There, often, is no big difference between the National Budget Statement and the President’s announcement that the government has saved so much money through the First Citizen’s decision to snub one foreign trip or two.
In both cases, the monies that are mentioned in one breath are not always there.
In other words, pronouncements contained in the budget statement and the State House’s public posturing on austerity measures, which new Secretary to the President and Cabinet Colleen Zamba has just announced, are all a way of bringing a utopia-premised idea in real life, the idea being to fill the void in one’s heart, feelings and what have you.
Thing is, our leaders know that things have gone haywire in this land of the lake. While wages and salaries remain a pittance for the majority of people, the cost of living is getting high each passing day.
As for the farmer— those noble people who feed this nation by cultivating the staple maize; as well as those that bring foreign currency to the country when they cultivate tobacco and sell it at the auction floors or through contract farming— returns from the market are shrinking while prices of inputs such as seed, fertiliser, pesticides, among others, are rocketing.
This means what a farmer regarded as fatty income two weeks ago turns into some painful loss today and, by implication, that means the individual has no money with which to buy the necessities.
That, exactly, is how hunger is fermented in a country, especially when those in charge of national affairs do not realise that farmers and people that feed the nation have fallen on bad times and need a helping hand.
In our case, considering what has happened this year, with unpredictability of prices of goods and services as well as the climate, there is nowhere for people to run to except to the government.
The sensible thing now would have been to extend the Affordable Inputs Programme to farmers that invest in production, as opposed to what we have been doing— investing huge sums of money in consumption and, worse still, in people that simply do not see the need to graduate from programmes.
Spoon – feeding, which former president Bakili Muluzi inculcated in the nation through cash hand-outs at public rallies and starter-pack, continues to dig into the self-dependency soul of this nation. But for how long?
In fact, if government officials were sensible, they would have owned up the mess at the Agricultural Development and Marketing Corporation (Admarc), which was supposed to be a commercially-oriented entity but has been turned into the government’s charity arm.
As at now, Admarc is swimming in K72 billion debt, after accumulating money that does not belong to it.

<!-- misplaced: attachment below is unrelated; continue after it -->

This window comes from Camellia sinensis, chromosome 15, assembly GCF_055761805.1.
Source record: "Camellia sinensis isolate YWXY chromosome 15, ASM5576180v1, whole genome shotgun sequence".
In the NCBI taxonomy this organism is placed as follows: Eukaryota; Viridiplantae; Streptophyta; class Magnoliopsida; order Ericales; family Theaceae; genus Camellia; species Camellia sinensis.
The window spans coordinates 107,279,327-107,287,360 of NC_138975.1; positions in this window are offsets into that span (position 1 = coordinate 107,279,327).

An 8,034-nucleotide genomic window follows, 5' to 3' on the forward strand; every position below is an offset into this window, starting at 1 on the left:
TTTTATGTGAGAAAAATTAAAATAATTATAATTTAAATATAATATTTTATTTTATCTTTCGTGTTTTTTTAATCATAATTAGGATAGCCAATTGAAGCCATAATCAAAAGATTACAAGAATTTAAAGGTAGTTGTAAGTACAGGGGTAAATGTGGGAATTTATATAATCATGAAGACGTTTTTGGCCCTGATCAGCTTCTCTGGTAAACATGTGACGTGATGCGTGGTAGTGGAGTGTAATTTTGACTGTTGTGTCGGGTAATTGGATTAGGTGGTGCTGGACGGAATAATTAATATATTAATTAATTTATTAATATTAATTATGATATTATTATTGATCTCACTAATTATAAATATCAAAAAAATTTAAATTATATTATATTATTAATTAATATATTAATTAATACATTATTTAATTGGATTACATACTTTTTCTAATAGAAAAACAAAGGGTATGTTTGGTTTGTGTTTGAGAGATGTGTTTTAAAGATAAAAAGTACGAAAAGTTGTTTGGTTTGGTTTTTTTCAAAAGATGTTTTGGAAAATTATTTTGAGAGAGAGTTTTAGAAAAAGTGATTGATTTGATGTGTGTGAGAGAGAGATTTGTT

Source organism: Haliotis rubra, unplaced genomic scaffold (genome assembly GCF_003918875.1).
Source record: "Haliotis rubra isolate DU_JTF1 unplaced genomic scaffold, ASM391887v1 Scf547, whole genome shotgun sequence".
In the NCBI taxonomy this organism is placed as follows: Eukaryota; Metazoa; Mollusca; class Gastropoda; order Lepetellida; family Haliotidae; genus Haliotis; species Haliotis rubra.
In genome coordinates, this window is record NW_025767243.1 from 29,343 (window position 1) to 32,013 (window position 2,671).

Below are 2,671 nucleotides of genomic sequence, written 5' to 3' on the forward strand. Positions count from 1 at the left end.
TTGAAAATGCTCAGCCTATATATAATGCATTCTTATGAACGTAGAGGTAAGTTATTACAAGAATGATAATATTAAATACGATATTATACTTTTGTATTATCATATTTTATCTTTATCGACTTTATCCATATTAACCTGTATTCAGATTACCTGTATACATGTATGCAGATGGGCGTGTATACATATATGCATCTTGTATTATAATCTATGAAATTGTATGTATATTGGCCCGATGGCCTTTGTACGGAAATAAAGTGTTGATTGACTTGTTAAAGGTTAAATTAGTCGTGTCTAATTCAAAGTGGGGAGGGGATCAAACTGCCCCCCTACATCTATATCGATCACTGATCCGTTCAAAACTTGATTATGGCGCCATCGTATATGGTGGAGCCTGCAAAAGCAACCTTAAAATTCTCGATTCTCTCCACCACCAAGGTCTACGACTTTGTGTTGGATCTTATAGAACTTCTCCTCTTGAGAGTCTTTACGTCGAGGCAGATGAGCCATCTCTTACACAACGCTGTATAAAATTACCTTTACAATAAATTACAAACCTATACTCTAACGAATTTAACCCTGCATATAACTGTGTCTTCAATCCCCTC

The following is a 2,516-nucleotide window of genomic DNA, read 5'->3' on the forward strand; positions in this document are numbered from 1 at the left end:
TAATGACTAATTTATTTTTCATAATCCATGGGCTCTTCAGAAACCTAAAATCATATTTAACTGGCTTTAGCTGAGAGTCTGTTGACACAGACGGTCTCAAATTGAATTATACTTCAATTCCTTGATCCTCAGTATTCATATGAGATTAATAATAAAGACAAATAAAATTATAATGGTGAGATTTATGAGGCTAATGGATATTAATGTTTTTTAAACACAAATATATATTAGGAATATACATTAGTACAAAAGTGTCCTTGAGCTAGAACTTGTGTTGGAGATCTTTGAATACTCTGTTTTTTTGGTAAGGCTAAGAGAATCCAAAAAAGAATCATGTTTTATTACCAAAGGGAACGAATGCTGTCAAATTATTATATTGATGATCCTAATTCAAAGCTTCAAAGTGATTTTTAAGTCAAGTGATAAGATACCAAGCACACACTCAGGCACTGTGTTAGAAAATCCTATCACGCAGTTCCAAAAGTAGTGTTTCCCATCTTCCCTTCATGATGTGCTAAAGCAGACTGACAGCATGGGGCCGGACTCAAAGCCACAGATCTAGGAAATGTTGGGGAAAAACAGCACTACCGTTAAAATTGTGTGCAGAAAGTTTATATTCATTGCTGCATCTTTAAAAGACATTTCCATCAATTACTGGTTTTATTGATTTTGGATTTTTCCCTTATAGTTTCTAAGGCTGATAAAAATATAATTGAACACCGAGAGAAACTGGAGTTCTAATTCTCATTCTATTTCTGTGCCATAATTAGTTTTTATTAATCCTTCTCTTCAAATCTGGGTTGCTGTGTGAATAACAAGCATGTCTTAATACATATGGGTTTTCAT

The corporation indicates, in a report submitted to the Agriculture Committee of Parliament, that the amount had piled up by June 1 2022, with some of the loans going past their maturity dates.
The report says the State-owned grain trader owes FDH Bank an overdraft of about K4.2 billion, which was drawn for salaries and pensions. Another debt with FDH Bank is a long-term loan for motor vehicles valued at about K172 million and is also long overdue.
The other loans, which are due on June 30 2022 and September 30 2022, are with CDH Bank valued at K13.8 billion and K24.7 billion. The monies were borrowed in the name of crop purchases and social crop purchases after the government promised to do its part.
As expected, it has not.
I, therefore, understand Admarc Board Chairperson Alexander Kusamba Dzonzi’s ire.
When he says “Admarc can only service its loans when it is allowed to do business, which is not the case in the current scenario,” he is talking common sense, which seems not to be common in the government setup anyway.
Maybe the government was set up not to be understood.
Think, for instance, about the issue of President Lazarus Chakwera’s cancelled trips to Vienna, Austria, and Rwanda, where he was supposed to participate in Opec Fund Development Forum and Commonwealth Heads of Government activities.
Foreign Affairs Minister Nancy Tembo, who made the announcement, seemed to be satisfied that, by saying the President would not go there, Malawians would be placated.
In fact, Finance Minister Sosten Gwengwe seemed to be in the same shoes, believing that it is enough to tell us that, through Chakwera’s decision, the government has saved K268 million and say nothing more.
Malawians needed more information than “The President wants to be in the forefront in protecting public resources because of the public debt and devaluation. We need to be very strict when executing our budget. After devaluation, we needed to review our figures so that, going forward, the budget should not be misaligned”.
What I am saying is that Malawians want to know where the saved money is, so that they can follow the issue up in future to ensure that the monies are used in ways that will benefit Malawians.
Why not say, for example, that the funds will be used for buying desks at school A or B or C?
But, Dear Pain, that is the pain one endures for being associated with this land of the lake. Cases of clarity, like hope, are often in short supply.